opiesche is offline   Reply With Quote
Old 09-26-12, 03:42 PM   #5
opiesche
Helper EcoRenovator
 
Join Date: Jul 2012
Location: Rohnert Park, CA
Posts: 99
Thanks: 4
Thanked 14 Times in 9 Posts
Default

Quote:
Originally Posted by strider3700 View Post
How is the rasberry Pi to work with? My arduino project has stalled due to the clone main board not working correctly with the ethernetshield. For the price of the Pi I'm thinking I'll just get one of them and start over with wifi...
It's really neat. With a cheapo USB WiFi adapter, I can stick it into any location, have it connect to my wireless network, and do all programming and tweaking by logging into it via SSH (or choice of web based IDE on top of Apache), use a web server on it for data access and (soon) web based configuration, and generally everything else you can think of doing with a network connected computer

As for the GPIO, there's no direct W1 support (I2C works though), but there's a custom kernel with a bitbanging driver that pulls the data from W1 devices. I get a dropout of the sensor every few hours (where it just reports 0 degrees C) - not sure if that's due to the driver, the sensor, or my wiring, but it's easy enough to recognize and clean up in the software.

Being able to pick your programming language is also a blessing. I'm doing most of this in Python because it's really quick to develop this sort of thing in, and there really aren't any processing heavy, time critical tasks.

All in all, it's been very pleasant. In some ways, almost too easy
opiesche is offline   Reply With Quote
Old 10-03-12, 11:08 PM   #6
pedro
Lurking Renovator
 
Join Date: Oct 2012
Location: Indy
Posts: 12
Thanks: 0
Thanked 2 Times in 2 Posts
Default

Just wanted to say thanks as I looked at these a couple months ago but they were out of stock. Saw your thread and decided to check again. In stock so I ordered one. The first night I just kinda played with it.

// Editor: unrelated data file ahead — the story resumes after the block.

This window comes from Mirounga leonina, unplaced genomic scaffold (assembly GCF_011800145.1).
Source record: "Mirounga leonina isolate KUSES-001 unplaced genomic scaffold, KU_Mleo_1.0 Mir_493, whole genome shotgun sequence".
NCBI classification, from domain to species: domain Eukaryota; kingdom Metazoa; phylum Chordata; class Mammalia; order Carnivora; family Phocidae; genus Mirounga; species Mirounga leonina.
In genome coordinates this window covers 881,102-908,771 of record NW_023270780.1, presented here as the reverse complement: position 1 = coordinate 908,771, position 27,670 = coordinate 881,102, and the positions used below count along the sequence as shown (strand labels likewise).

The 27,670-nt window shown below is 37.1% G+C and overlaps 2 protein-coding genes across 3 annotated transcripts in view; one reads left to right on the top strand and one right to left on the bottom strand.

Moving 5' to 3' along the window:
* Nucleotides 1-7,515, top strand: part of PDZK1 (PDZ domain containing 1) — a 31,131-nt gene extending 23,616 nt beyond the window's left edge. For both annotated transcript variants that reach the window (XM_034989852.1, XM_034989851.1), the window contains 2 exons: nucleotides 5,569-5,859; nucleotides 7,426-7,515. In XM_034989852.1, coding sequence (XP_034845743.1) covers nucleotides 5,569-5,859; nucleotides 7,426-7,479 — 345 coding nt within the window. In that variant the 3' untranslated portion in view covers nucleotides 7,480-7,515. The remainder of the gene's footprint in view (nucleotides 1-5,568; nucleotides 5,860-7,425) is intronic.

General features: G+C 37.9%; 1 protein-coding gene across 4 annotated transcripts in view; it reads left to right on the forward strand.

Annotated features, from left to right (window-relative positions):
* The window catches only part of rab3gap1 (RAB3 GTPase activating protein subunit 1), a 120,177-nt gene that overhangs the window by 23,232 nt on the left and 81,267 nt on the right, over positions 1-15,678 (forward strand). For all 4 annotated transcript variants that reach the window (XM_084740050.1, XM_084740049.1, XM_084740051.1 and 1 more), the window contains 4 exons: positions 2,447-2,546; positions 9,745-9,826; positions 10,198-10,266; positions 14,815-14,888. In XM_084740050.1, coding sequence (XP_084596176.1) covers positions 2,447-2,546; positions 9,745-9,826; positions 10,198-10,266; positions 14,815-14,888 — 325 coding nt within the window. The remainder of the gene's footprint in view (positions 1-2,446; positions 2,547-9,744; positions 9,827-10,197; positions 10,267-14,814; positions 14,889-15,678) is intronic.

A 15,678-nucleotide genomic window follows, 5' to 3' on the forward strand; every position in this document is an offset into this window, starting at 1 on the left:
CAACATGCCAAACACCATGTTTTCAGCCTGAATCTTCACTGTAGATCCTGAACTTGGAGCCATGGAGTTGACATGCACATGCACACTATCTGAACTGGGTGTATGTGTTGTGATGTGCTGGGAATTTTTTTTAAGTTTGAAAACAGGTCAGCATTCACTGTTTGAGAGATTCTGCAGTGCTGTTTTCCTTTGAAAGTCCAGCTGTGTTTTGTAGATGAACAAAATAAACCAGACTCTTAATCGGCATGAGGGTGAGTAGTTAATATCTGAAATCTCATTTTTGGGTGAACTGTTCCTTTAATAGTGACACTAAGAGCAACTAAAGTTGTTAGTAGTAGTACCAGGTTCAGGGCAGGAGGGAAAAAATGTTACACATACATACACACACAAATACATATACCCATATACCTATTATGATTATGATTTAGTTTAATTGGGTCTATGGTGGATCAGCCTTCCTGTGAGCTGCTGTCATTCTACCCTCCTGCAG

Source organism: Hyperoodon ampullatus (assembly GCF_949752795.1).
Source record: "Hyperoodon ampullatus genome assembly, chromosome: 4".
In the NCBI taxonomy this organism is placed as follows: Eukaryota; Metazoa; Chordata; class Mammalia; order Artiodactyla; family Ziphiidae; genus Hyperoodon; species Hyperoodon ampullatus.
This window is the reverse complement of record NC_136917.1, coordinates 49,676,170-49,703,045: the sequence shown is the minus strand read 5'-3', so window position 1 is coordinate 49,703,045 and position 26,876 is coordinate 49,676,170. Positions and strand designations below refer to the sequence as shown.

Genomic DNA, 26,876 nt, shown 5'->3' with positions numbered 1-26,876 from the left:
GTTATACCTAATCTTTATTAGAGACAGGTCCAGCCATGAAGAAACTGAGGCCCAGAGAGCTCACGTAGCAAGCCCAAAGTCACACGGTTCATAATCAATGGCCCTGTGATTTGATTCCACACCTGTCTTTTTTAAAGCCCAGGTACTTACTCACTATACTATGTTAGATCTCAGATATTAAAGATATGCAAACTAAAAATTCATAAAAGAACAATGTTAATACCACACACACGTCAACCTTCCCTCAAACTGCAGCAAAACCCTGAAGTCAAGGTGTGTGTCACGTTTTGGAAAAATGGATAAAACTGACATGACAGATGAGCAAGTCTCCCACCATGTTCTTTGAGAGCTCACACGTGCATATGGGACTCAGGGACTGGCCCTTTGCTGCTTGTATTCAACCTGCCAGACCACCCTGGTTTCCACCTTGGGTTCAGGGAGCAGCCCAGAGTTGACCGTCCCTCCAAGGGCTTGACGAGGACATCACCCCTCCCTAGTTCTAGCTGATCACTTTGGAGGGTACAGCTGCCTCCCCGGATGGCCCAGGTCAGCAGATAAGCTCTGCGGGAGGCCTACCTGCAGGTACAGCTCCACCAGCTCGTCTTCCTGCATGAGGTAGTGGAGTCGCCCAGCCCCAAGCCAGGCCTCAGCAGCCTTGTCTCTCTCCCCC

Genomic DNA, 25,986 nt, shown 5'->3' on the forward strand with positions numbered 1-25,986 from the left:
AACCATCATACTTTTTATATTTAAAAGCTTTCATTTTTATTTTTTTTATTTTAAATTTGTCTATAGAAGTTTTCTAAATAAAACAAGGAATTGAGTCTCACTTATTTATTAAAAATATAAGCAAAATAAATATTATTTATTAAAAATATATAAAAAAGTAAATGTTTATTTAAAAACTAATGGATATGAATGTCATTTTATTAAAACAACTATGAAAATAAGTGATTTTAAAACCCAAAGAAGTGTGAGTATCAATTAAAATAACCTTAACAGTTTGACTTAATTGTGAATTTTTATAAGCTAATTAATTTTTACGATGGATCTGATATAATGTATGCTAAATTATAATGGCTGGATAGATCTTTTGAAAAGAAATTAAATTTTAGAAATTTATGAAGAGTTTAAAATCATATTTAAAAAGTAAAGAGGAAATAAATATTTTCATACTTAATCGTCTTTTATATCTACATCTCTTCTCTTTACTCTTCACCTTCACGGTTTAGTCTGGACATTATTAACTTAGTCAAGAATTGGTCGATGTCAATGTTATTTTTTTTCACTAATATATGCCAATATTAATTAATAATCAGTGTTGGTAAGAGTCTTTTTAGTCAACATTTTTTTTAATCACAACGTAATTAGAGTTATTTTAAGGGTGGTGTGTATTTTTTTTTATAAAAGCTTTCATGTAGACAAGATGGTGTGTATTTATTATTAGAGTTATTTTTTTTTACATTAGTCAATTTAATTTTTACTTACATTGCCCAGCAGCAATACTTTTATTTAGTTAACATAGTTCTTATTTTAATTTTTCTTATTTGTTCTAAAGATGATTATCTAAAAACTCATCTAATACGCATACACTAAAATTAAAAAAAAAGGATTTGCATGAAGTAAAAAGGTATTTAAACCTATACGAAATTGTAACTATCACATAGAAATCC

The second night I have it polling a close local weatherunderground.com weather station's xml data and using a DHT22 temp/humidty sensor for indoor data that I got with my Arduino stuff. Got it uploading outside and inside temp/humidity to a google docs spreadsheet. It really is an amazing device. Next is to get it to interface to some cheap off the shelf wireless sensors that I originally intended to do with some Arduinos. Wasn't sure how to store data with those so this thing is just amazing.

I hooked it to an HDMI TV with full mouse and keyboard and the GUI desktop isn't a bad websurfer. At 2.5 - 3 watts you really can't beat it and I am no pro at linux and never done python until last night.
pedro is offline   Reply With Quote
Old 10-04-12, 01:34 AM   #7
opiesche
Helper EcoRenovator
 
Join Date: Jul 2012
Location: Rohnert Park, CA
Posts: 99
Thanks: 4
Thanked 14 Times in 9 Posts
Default

A little progress to report: I've started on the web interface for the controller. I can now change settings such as the target temperature, various controller options, or building parameters (for the heat loss calculation) via a web site served from the Raspberry Pi directly.
The software running in the background (which, at the moment doesn't do much other than measure and log temperatures and calculate heat loss), then picks up these settings and uses them.





Next step, getting the calculations in and running a continuous measuring and adjustment loop. I'll probably run this simulated for a few days (where the controller thinks it turns on and off the pump) to tune the math and parameters. I also want to add a page to the interface and corresponding capabilities to the backend, so I can add temperature sensors and they're auto-detected and can be named.

Last edited by opiesche; 10-04-12 at 01:37 AM..
opiesche is offline   Reply With Quote
Old 10-14-12, 09:54 PM   #8
compman723
Lurking Renovator
 
Join Date: Oct 2012
Location: MSP
Posts: 6
Thanks: 2
Thanked 0 Times in 0 Posts
Default

opiesche you are doing some awesome work! I found your post after I thought about making my own controller myself. Let me know if you want to collaborate or maybe I can continus to help you add features to you what you have? I recently just installed the sandwhich system myself under 500 sqft of tile and am looking for a setup myself.

Thanks!
compman723 is offline   Reply With Quote
Old 10-14-12, 11:08 PM   #9
opiesche
Helper EcoRenovator
 
Join Date: Jul 2012
Location: Rohnert Park, CA
Posts: 99
Thanks: 4
Thanked 14 Times in 9 Posts
Default

Quote:
Originally Posted by compman723 View Post
opiesche you are doing some awesome work! I found your post after I thought about making my own controller myself. Let me know if you want to collaborate or maybe I can continus to help you add features to you what you have? I recently just installed the sandwhich system myself under 500 sqft of tile and am looking for a setup myself.

Thanks!
Absolutely!